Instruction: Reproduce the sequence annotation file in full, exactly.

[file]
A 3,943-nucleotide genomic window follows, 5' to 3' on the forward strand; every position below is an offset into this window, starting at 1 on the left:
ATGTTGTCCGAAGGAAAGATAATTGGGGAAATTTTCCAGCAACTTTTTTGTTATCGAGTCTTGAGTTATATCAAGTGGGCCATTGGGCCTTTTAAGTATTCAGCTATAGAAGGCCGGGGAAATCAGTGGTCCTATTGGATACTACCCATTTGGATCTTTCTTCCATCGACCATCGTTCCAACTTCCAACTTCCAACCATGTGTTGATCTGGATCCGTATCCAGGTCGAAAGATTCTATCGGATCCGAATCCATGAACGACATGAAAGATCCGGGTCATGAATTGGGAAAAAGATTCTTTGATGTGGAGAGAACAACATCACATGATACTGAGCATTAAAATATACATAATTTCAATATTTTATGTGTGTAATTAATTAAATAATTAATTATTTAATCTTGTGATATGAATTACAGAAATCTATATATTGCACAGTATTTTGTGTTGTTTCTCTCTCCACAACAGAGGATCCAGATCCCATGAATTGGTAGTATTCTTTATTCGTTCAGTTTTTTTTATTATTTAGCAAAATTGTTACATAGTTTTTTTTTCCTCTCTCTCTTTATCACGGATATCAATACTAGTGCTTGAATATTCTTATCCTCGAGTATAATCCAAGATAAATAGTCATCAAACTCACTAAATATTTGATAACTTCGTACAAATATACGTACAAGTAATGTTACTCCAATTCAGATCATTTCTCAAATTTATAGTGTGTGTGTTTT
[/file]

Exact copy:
A 3,943-nucleotide genomic window follows, 5' to 3' on the forward strand; every position below is an offset into this window, starting at 1 on the left:
ATGTTGTCCGAAGGAAAGATAATTGGGGAAATTTTCCAGCAACTTTTTTGTTATCGAGTCTTGAGTTATATCAAGTGGGCCATTGGGCCTTTTAAGTATTCAGCTATAGAAGGCCGGGGAAATCAGTGGTCCTATTGGATACTACCCATTTGGATCTTTCTTCCATCGACCATCGTTCCAACTTCCAACTTCCAACCATGTGTTGATCTGGATCCGTATCCAGGTCGAAAGATTCTATCGGATCCGAATCCATGAACGACATGAAAGATCCGGGTCATGAATTGGGAAAAAGATTCTTTGATGTGGAGAGAACAACATCACATGATACTGAGCATTAAAATATACATAATTTCAATATTTTATGTGTGTAATTAATTAAATAATTAATTATTTAATCTTGTGATATGAATTACAGAAATCTATATATTGCACAGTATTTTGTGTTGTTTCTCTCTCCACAACAGAGGATCCAGATCCCATGAATTGGTAGTATTCTTTATTCGTTCAGTTTTTTTTATTATTTAGCAAAATTGTTACATAGTTTTTTTTTCCTCTCTCTCTTTATCACGGATATCAATACTAGTGCTTGAATATTCTTATCCTCGAGTATAATCCAAGATAAATAGTCATCAAACTCACTAAATATTTGATAACTTCGTACAAATATACGTACAAGTAATGTTACTCCAATTCAGATCATTTCTCAAATTTATAGTGTGTGTGTTTT